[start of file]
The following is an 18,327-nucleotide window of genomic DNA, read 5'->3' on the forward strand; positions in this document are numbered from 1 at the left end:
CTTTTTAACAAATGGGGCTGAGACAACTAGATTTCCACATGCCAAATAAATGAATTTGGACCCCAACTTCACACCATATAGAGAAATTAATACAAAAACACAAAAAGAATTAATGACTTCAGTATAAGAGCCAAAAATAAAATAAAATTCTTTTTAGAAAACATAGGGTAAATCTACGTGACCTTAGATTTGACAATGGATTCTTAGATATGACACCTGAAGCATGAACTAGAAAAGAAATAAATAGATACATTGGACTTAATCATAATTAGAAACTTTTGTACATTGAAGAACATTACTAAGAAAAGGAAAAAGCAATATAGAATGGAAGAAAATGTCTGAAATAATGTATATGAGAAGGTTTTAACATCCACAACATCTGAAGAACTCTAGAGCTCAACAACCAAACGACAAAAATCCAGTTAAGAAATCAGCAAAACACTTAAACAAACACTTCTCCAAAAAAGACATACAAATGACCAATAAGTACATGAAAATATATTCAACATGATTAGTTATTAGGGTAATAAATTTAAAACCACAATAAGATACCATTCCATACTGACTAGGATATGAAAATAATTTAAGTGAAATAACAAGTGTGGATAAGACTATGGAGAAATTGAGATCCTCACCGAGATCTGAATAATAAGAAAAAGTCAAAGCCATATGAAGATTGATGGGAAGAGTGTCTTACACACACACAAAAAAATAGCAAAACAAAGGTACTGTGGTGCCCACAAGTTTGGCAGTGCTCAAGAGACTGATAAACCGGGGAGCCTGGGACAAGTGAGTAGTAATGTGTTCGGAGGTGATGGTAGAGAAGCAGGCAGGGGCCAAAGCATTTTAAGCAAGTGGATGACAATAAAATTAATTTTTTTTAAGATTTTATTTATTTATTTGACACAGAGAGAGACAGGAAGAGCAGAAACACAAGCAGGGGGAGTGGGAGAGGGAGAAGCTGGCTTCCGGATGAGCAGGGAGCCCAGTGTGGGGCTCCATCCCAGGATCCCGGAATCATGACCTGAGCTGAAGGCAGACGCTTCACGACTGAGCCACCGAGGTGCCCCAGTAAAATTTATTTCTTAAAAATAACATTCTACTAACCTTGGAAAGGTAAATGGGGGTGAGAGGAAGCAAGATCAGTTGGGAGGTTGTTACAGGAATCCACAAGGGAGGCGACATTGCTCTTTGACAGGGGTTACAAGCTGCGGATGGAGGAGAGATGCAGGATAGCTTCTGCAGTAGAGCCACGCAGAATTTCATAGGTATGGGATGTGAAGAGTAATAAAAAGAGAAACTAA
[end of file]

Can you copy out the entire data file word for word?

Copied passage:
The following is an 18,327-nucleotide window of genomic DNA, read 5'->3' on the forward strand; positions in this document are numbered from 1 at the left end:
CTTTTTAACAAATGGGGCTGAGACAACTAGATTTCCACATGCCAAATAAATGAATTTGGACCCCAACTTCACACCATATAGAGAAATTAATACAAAAACACAAAAAGAATTAATGACTTCAGTATAAGAGCCAAAAATAAAATAAAATTCTTTTTAGAAAACATAGGGTAAATCTACGTGACCTTAGATTTGACAATGGATTCTTAGATATGACACCTGAAGCATGAACTAGAAAAGAAATAAATAGATACATTGGACTTAATCATAATTAGAAACTTTTGTACATTGAAGAACATTACTAAGAAAAGGAAAAAGCAATATAGAATGGAAGAAAATGTCTGAAATAATGTATATGAGAAGGTTTTAACATCCACAACATCTGAAGAACTCTAGAGCTCAACAACCAAACGACAAAAATCCAGTTAAGAAATCAGCAAAACACTTAAACAAACACTTCTCCAAAAAAGACATACAAATGACCAATAAGTACATGAAAATATATTCAACATGATTAGTTATTAGGGTAATAAATTTAAAACCACAATAAGATACCATTCCATACTGACTAGGATATGAAAATAATTTAAGTGAAATAACAAGTGTGGATAAGACTATGGAGAAATTGAGATCCTCACCGAGATCTGAATAATAAGAAAAAGTCAAAGCCATATGAAGATTGATGGGAAGAGTGTCTTACACACACACAAAAAAATAGCAAAACAAAGGTACTGTGGTGCCCACAAGTTTGGCAGTGCTCAAGAGACTGATAAACCGGGGAGCCTGGGACAAGTGAGTAGTAATGTGTTCGGAGGTGATGGTAGAGAAGCAGGCAGGGGCCAAAGCATTTTAAGCAAGTGGATGACAATAAAATTAATTTTTTTTAAGATTTTATTTATTTATTTGACACAGAGAGAGACAGGAAGAGCAGAAACACAAGCAGGGGGAGTGGGAGAGGGAGAAGCTGGCTTCCGGATGAGCAGGGAGCCCAGTGTGGGGCTCCATCCCAGGATCCCGGAATCATGACCTGAGCTGAAGGCAGACGCTTCACGACTGAGCCACCGAGGTGCCCCAGTAAAATTTATTTCTTAAAAATAACATTCTACTAACCTTGGAAAGGTAAATGGGGGTGAGAGGAAGCAAGATCAGTTGGGAGGTTGTTACAGGAATCCACAAGGGAGGCGACATTGCTCTTTGACAGGGGTTACAAGCTGCGGATGGAGGAGAGATGCAGGATAGCTTCTGCAGTAGAGCCACGCAGAATTTCATAGGTATGGGATGTGAAGAGTAATAAAAAGAGAAACTAA